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Blood ballet: 'Suspiria' is strange, beautiful and horrific

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Dakota Johnson stars in SUSPIRIA (Photo: Amazon Studios)

Suspiria
4 out of 5 Stars
Director
: Luca Guadagnino
Writers: David Kajganich, Dario Argento (characters), Daria Nicolodi (characters)
Starring: Dakota Johnson, Tilda Swinton, Mia Goth
Genre: Fantasy, Horror
Rated: R for disturbing content involving ritualistic violence, bloody images and graphic nudity, and for some language including sexual references

SALT LAKE CITY (KUTV) - Synopsis: A young dancer is accepted into a prestigious German dance company that harbors its share of dark secrets.

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Review: In 1977 Dario Argento released “Suspiria,” a strange tale about a ballerina that starts out as an art house mystery and ends with more blood splatter and maggots than a dozen slashers combined. Argento films are known for their bursts of graphic violence, it’s not start-to-finish gore, but there are very few of his films that were given theatrical releases without the copious cutting of footage deemed too explicit for audiences.

Some 40 years later the film has been revisited by Luca Guadagnino, director of last year’s “Call Me by Your Name.” The central thrust of the story remains the same, but this isn’t a straightforward remake. In fact, many of the iconic set pieces in Argento’s film are nowhere to be found. That’s not necessarily a bad thing. Gus Van Sant’s shot-for-shot remake of “Psycho” didn’t work on any level.

Dakota Johnson stars as Susie Bannion, an American dancer who has come to Germany to study dance at the renown Markos Dance Academy. She arrives at a time of discord within the dance company. A power struggle between Madame Markos and Madame Blanc (both portrayed by Tilda Swinton) has left the instructors divided as how to move forward. The instability impacts the students as well. Bannion takes advantage and advances quickly.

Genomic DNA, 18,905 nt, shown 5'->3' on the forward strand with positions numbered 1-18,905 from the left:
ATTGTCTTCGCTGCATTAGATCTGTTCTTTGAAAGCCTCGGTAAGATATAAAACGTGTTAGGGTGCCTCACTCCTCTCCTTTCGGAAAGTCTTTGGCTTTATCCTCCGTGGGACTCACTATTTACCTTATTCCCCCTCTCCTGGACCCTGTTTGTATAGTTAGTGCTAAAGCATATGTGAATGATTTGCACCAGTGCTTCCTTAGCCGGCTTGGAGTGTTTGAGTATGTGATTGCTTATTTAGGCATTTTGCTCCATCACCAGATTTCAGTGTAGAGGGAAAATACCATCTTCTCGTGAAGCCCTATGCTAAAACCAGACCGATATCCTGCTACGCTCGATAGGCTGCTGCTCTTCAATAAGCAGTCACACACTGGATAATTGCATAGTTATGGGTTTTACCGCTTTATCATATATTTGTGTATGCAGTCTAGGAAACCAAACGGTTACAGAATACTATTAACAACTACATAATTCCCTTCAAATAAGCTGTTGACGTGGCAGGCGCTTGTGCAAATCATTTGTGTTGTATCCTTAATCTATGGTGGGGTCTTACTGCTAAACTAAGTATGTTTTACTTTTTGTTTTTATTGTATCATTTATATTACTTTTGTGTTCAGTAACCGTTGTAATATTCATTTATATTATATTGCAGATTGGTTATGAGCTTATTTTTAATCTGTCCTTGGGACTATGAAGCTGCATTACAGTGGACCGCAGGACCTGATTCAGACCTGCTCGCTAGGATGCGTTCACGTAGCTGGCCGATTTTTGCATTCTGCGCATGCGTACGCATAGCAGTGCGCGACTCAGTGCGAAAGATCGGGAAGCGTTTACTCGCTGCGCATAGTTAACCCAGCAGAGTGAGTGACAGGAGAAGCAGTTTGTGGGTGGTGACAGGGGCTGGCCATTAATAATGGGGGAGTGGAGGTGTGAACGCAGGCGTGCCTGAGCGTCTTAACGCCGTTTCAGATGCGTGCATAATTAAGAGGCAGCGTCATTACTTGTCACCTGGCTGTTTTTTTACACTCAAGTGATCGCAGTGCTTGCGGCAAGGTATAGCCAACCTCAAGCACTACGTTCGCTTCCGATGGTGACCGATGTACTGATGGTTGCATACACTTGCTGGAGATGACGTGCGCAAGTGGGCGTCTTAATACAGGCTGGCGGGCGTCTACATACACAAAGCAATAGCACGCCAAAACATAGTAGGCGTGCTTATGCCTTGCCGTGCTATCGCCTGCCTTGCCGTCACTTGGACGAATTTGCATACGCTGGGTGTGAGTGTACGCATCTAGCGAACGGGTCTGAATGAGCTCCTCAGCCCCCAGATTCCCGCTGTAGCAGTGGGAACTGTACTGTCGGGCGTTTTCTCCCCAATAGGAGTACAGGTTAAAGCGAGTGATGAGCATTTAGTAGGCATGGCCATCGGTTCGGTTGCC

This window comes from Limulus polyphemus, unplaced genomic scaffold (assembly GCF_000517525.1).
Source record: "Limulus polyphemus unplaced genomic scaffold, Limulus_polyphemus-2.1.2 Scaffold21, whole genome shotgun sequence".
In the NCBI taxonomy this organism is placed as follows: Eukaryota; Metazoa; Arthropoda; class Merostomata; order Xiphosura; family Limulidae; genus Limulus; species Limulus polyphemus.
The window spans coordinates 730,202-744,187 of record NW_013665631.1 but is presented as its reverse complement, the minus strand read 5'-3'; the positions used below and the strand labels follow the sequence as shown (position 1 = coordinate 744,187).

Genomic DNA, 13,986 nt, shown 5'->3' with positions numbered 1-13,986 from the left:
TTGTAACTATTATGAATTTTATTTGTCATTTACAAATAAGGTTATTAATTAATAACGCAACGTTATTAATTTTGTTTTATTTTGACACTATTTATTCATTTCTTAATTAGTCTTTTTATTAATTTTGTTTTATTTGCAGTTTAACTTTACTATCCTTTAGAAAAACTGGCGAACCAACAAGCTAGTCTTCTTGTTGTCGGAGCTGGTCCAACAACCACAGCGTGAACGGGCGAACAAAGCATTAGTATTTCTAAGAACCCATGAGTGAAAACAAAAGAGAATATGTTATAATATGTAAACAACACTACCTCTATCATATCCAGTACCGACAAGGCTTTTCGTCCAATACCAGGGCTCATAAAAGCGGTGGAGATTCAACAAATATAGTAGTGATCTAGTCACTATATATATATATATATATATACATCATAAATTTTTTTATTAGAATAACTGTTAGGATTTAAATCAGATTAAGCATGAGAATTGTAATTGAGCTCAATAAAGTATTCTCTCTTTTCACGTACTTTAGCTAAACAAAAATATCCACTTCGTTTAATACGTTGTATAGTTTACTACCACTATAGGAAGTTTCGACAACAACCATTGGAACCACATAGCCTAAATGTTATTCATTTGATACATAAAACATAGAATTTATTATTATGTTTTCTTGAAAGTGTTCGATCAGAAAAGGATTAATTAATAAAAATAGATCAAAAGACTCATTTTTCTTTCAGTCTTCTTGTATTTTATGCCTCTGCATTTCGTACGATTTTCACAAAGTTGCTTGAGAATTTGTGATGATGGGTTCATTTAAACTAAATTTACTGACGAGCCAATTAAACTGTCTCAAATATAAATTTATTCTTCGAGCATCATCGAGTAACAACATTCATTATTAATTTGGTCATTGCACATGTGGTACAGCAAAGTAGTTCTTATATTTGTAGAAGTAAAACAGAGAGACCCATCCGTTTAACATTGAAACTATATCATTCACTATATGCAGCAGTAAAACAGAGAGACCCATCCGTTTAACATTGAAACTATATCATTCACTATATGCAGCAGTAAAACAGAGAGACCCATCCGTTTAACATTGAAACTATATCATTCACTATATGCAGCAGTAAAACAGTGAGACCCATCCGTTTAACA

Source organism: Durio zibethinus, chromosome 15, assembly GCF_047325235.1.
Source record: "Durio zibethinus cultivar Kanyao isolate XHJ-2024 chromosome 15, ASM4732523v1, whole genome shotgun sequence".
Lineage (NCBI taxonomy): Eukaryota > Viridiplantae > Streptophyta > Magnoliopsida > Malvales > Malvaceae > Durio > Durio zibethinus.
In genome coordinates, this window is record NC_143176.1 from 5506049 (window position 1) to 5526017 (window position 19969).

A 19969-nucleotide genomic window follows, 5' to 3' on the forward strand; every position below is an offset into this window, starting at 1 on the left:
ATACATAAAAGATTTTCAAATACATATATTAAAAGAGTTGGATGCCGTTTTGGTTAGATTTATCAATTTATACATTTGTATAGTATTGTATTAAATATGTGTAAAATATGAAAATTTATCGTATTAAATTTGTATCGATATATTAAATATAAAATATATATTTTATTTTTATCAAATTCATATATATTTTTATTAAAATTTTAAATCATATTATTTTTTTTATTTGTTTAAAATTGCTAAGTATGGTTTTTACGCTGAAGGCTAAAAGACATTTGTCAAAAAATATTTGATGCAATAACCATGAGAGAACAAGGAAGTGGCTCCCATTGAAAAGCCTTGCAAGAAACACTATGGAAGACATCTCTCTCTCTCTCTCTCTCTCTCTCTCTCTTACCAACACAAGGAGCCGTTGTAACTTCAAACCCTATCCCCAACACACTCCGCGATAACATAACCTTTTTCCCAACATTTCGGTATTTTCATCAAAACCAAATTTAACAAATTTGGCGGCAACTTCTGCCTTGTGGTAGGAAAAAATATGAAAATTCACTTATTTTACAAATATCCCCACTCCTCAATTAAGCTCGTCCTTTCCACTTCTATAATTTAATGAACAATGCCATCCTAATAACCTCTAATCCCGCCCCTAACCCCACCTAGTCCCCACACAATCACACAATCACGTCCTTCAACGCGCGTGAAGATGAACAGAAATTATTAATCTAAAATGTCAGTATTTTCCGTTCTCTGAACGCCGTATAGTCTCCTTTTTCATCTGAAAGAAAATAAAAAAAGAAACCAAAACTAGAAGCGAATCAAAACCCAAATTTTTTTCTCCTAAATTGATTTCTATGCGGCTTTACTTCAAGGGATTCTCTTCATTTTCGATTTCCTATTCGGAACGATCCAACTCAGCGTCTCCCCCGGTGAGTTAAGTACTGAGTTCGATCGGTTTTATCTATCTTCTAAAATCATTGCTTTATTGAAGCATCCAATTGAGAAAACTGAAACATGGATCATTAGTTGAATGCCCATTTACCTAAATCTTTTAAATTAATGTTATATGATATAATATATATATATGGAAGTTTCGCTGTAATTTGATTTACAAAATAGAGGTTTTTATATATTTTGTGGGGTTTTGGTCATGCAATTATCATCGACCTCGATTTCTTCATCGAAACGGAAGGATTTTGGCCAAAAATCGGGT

One of the major difference between the two is that Argento’s film is 90 minutes long. Guadagnino’s is an hour longer as David Kajganich’s script adds, removes and expands on certain aspects of the Argento story. This primarily extends the art house and gothic thriller aspects of the film. It plays up the mystery rather than just upping the gore. Like Argento, when Guadagnino commits to showing violence, he doesn’t hold anything back. It’s brutal and occasionally bizarre.

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One of the major additions to the script is a subplot focused on Dr. Josef Klemperer (Swinton in a third role), a psychotherapist laden with guilt. It’s an interesting extension that might have deserved a film of its own.

On the technical front Sayombhu Mukdeeprom’s cinematography is a little less saturated than I expected, but offers many moments of splendor; Thom Yorke’s score, which incorporates aspects of the original film’s compositions, is appropriately hypnotic and the general art and costume design is impressive.

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Those looking for a traditional horror film will likely prefer “Halloween,” but if you found the slow burn of “Hereditary” intriguing, then “Suspiria” should engage and entertain you.